Offensive lineman brings experience with big-play offense
There's a certain beauty that goes along with the execution of a perfect block. It's not all about how much a lineman can bench press.
"People don't realize how much work it is," said Doug Palmer, a 6-foot-3, 300-pound guard who joined the Seattle-Tacoma Cobras on March 16. "You have to break down different things. Technique beats strength."
As training camp opened for the Professional Developmental Football League team, Palmer was among the Cobras who were coming together for their first field-related organized team activity at Decatur High School in Federal Way.
One thing was clear: It'll take a few more practices for brand-new teammates to gel.
That didn't seem to bother Palmer, a run-oriented lineman from East Carolina. Football is a universal language, especially when it comes to recognizing defensive fronts.
"You get a read off the defense, whether you're covered or not," he said. "Whether you've got a nose tackle in front of you or a three-technique (tackle).
It worked well in Conference USA, particularly when Palmer was blocking for fellow Pirate Chris Johnson, who's now considered to be one of the best running backs in the NFL. During his senior year at East Carolina in 2007, the current Tennessee Titans star rushed for 1,423 yards and 17 touchdowns — much of it behind Palmer.
"He's probably the fastest running back I've ever blocked for," Palmer said. "You blocked longer than you think you needed to with him."
Johnson's statistics were incredible that season. He had a career-high 301 rushing yards and four touchdowns in a 56-40 win over Memphis, and he cemented his first-round NFL Draft status with his final appearance in the Hawaii Bowl when he totaled 408 all-purpose yards in the Pirates' 41-38 win over Boise State.
"You're only as good as your linemen," Palmer joked. "(Johnson) and the (ECU) o-line coach said that all the time."
"The first reason was just to get out of the house," he said.
Showing his versatility, Palmer switched to play defense to help address a shortage during his freshman year at East Carolina, but he moved back to the offensive line for Johnson's record-breaking 2007, and Palmer was an all-conference honorable mention.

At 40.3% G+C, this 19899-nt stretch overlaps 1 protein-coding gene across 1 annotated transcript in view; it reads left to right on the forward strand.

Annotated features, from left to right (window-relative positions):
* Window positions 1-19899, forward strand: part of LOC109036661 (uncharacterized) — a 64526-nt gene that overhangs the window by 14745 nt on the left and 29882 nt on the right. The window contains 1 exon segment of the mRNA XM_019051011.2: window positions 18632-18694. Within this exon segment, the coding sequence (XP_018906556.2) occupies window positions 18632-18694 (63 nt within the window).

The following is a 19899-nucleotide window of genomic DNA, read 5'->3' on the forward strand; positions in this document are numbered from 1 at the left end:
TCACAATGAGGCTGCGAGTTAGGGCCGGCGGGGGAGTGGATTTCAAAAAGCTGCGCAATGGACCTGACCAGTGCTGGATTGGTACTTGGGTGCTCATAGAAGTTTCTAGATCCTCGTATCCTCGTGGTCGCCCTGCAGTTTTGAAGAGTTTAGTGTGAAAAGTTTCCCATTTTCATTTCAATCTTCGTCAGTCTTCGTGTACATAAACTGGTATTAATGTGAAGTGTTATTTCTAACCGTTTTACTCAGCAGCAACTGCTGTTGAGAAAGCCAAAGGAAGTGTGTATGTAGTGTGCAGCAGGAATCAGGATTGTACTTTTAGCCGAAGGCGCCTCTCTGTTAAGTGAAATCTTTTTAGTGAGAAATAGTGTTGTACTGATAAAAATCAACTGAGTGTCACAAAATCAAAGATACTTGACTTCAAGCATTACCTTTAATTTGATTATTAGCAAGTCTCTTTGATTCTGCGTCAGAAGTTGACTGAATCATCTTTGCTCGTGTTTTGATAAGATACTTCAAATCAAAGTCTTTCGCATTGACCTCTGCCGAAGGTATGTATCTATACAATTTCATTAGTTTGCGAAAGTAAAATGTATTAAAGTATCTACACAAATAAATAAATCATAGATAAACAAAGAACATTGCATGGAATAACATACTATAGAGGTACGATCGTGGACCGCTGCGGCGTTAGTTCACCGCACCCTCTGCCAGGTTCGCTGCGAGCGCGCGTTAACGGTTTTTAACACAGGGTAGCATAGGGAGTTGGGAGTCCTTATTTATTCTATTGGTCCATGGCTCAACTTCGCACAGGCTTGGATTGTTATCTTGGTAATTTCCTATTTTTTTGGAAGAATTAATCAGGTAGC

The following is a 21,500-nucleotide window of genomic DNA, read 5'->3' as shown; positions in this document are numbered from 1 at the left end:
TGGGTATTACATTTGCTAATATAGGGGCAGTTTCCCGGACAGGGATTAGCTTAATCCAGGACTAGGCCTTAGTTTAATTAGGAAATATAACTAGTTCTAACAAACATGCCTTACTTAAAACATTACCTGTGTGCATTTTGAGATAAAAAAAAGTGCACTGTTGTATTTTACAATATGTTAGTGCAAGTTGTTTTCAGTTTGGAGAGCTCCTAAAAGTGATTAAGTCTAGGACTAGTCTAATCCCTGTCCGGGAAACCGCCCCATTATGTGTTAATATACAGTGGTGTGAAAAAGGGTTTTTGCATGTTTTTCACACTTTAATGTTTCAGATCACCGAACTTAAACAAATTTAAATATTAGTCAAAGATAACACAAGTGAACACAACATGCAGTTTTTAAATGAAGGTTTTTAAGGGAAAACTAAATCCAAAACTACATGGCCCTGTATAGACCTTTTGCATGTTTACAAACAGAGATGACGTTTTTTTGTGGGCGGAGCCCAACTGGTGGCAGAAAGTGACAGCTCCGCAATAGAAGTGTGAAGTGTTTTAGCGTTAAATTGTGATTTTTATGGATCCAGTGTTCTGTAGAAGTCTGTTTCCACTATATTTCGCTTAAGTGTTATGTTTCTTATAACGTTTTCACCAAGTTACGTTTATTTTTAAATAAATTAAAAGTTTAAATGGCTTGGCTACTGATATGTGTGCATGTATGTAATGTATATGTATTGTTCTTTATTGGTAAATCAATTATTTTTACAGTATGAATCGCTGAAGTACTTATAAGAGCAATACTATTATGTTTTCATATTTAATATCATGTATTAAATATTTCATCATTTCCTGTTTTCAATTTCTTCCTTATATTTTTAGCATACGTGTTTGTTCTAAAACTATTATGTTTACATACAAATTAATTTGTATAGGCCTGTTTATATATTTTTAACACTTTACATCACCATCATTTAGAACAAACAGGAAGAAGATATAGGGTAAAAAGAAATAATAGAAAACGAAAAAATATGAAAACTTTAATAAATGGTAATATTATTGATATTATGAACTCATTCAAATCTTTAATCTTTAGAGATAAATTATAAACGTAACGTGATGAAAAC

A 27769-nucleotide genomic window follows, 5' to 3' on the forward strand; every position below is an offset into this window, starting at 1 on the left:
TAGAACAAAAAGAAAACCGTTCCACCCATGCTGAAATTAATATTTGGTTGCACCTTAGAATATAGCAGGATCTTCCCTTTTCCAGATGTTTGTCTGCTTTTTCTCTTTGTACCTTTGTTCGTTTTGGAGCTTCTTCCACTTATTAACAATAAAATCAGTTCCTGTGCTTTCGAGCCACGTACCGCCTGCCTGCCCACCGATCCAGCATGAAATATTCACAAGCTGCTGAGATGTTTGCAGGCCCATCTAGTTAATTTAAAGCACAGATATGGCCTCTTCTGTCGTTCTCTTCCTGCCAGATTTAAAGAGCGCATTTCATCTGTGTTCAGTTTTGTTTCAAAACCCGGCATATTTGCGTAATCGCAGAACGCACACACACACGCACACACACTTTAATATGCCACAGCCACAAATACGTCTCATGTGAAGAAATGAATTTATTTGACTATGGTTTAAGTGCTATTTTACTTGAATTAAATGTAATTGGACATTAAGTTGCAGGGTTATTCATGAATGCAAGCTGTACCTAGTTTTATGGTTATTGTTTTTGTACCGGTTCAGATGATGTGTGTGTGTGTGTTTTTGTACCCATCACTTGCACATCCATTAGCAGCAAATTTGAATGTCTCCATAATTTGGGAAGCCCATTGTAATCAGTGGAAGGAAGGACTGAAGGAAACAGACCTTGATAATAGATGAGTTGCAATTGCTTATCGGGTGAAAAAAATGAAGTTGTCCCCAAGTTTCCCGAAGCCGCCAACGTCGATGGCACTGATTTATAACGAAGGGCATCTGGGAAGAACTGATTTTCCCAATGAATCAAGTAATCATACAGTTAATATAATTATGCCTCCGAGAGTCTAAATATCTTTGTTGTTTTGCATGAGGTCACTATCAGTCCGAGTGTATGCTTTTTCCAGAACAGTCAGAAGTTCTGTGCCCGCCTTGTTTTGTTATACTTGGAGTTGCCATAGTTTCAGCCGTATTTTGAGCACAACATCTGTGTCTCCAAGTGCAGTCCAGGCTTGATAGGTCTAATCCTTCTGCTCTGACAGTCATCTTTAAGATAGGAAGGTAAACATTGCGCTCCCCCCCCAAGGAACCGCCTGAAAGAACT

Unfortunately, it came with a price. Palmer said he tore his right pectoral muscle sometime during the season and played through it for most of his junior year, too, when he started 12 of 14 games and recorded a team-best 48 knockdowns.
The Pirates won the 2008 Conference USA championship and also had early season victories against Virginia Tech and West Virginia, both nationally ranked at the time.
That season, Palmer received East Carolina's "Crunch" award for having the most big hits, an honor given to one player both on offense and defense.
He finally had surgery prior to his senior year and missed all of spring ball in 2009. On Saturday, Palmer pointed to the top of his right pectoral near his shoulder and said the muscle is no longer there.
East Carolina went to bowl games in each of Palmer's four seasons, and he was part of the first Pirates teams to win consecutive conference championships. They played an SEC opponent in the Liberty Bowl following the 2008 and 2009 seasons, although they lost both contests, first to Kentucky, 25-19, and then to Arkansas, 20-17 in overtime.
East Carolina also reached the Papajohns.com Bowl following Palmer's freshman year in 2006, although South Florida beat the Pirates, 24-7.
Since he left college, Palmer played for a couple of European teams, but neither won a game.
"It's taking some time over there," he said. "They're still trying to learn the game."
Palmer describes himself as an old-school type of player who loves to pull from the right side of the line and clear out some running room on the other side of the field.
"I expect to learn the game a lot more," he said about this season. "I'm going to focus on technique and footwork.
"If you have not footwork, you aren't going to make it out there."
By Brian McLean